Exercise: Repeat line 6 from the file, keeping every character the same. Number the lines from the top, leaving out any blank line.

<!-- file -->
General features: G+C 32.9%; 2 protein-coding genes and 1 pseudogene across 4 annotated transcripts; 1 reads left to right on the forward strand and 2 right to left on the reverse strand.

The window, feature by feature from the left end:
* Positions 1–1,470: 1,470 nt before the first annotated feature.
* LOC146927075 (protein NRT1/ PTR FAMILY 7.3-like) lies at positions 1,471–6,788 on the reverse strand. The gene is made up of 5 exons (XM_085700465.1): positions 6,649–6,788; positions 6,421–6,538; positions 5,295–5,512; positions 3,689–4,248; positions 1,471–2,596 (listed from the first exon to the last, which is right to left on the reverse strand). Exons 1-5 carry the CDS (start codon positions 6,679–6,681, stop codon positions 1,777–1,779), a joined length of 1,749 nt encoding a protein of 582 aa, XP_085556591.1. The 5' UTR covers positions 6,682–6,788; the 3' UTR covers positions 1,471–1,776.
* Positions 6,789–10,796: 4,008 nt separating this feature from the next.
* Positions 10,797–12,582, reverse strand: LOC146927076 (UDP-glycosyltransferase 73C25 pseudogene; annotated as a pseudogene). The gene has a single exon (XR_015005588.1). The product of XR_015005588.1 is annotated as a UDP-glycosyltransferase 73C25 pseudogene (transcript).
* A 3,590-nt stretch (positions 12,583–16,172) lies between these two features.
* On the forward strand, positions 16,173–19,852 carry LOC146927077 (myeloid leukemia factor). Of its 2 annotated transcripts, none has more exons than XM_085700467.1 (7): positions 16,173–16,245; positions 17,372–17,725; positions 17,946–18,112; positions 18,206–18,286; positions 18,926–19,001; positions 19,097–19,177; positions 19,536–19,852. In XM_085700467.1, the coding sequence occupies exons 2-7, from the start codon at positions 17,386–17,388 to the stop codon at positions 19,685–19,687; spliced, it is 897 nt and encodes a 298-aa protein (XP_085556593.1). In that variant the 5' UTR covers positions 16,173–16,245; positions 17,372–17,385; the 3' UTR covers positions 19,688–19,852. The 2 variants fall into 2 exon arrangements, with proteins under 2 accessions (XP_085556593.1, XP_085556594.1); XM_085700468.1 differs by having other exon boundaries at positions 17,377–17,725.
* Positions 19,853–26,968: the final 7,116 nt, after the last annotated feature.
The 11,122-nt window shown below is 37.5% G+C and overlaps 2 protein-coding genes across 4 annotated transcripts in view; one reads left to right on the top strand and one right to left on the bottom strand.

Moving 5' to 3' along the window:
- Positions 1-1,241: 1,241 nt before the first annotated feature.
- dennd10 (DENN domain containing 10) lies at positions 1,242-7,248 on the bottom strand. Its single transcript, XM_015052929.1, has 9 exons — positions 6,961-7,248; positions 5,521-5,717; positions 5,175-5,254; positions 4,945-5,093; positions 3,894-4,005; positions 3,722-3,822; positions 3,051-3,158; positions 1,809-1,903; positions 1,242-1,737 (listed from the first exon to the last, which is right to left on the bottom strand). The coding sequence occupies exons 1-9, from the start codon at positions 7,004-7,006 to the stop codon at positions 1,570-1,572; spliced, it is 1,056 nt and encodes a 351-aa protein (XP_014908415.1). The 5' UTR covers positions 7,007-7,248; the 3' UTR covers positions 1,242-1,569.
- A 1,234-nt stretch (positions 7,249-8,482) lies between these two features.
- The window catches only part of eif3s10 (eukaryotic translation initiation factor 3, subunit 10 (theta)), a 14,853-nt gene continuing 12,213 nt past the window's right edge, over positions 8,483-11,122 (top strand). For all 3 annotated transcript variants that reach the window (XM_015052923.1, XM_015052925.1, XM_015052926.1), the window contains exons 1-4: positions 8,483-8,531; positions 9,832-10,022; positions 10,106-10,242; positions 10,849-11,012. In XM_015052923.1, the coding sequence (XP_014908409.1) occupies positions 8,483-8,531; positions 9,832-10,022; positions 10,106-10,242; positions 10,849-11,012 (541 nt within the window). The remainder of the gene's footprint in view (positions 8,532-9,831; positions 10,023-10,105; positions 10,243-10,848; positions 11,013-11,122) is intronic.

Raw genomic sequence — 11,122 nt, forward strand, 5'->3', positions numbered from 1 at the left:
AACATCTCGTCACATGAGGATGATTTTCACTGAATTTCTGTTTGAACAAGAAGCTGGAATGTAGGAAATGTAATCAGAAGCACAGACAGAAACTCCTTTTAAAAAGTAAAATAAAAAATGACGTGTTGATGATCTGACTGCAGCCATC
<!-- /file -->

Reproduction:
* Positions 10,797–12,582, reverse strand: LOC146927076 (UDP-glycosyltransferase 73C25 pseudogene; annotated as a pseudogene). The gene has a single exon (XR_015005588.1). The product of XR_015005588.1 is annotated as a UDP-glycosyltransferase 73C25 pseudogene (transcript).